The overhead vapor from the last stage 34 of the fractional condenser system 10 is directed through the final stage vapor line 38 to the final stage heat exchanger 40. This overhead vapor from the last stage 34 will be rich in hydrogen and methane and includes significant amounts of ethylene. The final stage heat exchanger 40 causes this vapor from the fractional condenser system 10 to be lowered in temperature from approximately -145 F. to approximately -175 F. The cooled and partially condensed vapor from the fractional condenser system 10 then is directed from the final stage heat exchanger 40 through the rectifier feed line 42 and into the rectifier tower 14.

The rectifier tower 14, as explained above, is in communication with the fractional condenser system 10 so as to receive a vapor containing large amounts of hydrogen and methane and significant amounts of ethylene. The rectifier tower 14 also is in communication with the refrigeration system 16 which provides a reflux for the rectifier tower 14, and with the demethanizer 12. The reflux causes a more complete recovery of ethylene in the rectifier tower 14 as a bottoms product which then is directed to the demethanizer 12 for further processing. The reflux also reduces the ethylene that would be wasted in the overhead of the rectifier tower 14 and thus the hydrogen recovered from this overhead is purer. The pressure within the rectifier tower 14 preferably will be approximately 450 psia for the embodiment shown in FIG. 1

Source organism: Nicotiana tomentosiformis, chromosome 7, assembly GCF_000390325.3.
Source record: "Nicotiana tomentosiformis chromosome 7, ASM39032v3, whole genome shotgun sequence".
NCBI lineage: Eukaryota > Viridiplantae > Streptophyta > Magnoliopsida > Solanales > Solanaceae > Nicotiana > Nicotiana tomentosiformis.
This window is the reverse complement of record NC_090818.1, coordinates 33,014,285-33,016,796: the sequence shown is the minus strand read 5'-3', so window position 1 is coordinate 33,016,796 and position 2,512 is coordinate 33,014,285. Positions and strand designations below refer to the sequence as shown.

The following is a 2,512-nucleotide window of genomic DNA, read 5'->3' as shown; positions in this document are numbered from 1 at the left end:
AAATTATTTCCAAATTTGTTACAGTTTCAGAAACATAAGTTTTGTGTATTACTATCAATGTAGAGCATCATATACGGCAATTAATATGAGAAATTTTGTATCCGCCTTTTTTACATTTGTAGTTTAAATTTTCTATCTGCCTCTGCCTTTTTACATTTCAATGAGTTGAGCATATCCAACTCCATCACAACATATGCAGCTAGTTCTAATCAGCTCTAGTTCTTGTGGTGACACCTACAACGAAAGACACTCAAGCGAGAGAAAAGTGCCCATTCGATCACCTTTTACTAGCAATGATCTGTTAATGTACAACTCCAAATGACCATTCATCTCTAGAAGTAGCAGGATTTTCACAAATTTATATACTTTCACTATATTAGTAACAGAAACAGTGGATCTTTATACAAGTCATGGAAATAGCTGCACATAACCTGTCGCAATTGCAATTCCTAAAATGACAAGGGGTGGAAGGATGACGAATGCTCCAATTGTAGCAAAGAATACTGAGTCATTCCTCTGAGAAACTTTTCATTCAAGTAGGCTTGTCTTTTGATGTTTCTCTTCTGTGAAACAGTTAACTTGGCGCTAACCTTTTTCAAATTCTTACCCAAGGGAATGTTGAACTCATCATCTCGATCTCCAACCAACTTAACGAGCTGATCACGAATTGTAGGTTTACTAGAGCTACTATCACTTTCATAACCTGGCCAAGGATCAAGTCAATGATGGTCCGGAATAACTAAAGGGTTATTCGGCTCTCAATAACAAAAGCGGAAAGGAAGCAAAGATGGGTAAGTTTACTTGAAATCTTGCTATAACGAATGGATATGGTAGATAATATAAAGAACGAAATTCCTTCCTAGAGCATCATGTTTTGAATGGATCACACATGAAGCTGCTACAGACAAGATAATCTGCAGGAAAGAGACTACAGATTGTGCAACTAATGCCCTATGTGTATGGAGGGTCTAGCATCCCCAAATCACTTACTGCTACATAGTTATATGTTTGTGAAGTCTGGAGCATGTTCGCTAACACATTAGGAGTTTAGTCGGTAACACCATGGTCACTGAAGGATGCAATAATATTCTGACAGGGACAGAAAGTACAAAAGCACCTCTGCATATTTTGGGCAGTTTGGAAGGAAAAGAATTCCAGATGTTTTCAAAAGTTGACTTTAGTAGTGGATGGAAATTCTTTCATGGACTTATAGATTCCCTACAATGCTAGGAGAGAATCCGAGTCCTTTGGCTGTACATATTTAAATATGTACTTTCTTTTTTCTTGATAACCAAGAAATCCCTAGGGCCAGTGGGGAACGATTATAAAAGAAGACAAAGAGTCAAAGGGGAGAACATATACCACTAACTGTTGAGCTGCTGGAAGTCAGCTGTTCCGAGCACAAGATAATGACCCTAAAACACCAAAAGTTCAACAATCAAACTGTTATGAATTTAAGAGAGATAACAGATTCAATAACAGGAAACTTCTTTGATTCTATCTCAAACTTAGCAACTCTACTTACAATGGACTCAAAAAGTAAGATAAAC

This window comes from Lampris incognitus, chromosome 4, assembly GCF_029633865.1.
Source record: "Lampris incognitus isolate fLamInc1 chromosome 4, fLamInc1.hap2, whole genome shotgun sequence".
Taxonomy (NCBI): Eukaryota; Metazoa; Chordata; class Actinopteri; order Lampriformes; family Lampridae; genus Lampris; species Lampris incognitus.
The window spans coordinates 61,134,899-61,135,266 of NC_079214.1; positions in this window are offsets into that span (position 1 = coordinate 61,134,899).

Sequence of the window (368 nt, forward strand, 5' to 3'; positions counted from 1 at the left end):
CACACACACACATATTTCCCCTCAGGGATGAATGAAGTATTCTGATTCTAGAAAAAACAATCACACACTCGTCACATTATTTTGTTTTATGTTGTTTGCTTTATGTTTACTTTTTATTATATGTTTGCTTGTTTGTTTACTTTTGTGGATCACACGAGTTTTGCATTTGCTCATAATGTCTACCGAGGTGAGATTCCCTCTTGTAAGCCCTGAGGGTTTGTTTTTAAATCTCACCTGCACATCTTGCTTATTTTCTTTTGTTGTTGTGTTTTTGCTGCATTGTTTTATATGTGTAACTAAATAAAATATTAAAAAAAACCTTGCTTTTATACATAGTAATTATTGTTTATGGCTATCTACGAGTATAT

The overhead vapor from the rectifier tower 14 is directed to the refrigeration system 16 through the rectifier vapor line 44. More particularly, the overhead vapor leaves the rectifier tower 14, and is directed through the rectifier vapor line 44 into the hot side of an expansion heat exchanger 46. As explained in greater detail below, the refrigeration for the expansion heat exchanger 46 is provided by expanding a portion of the overhead vapor.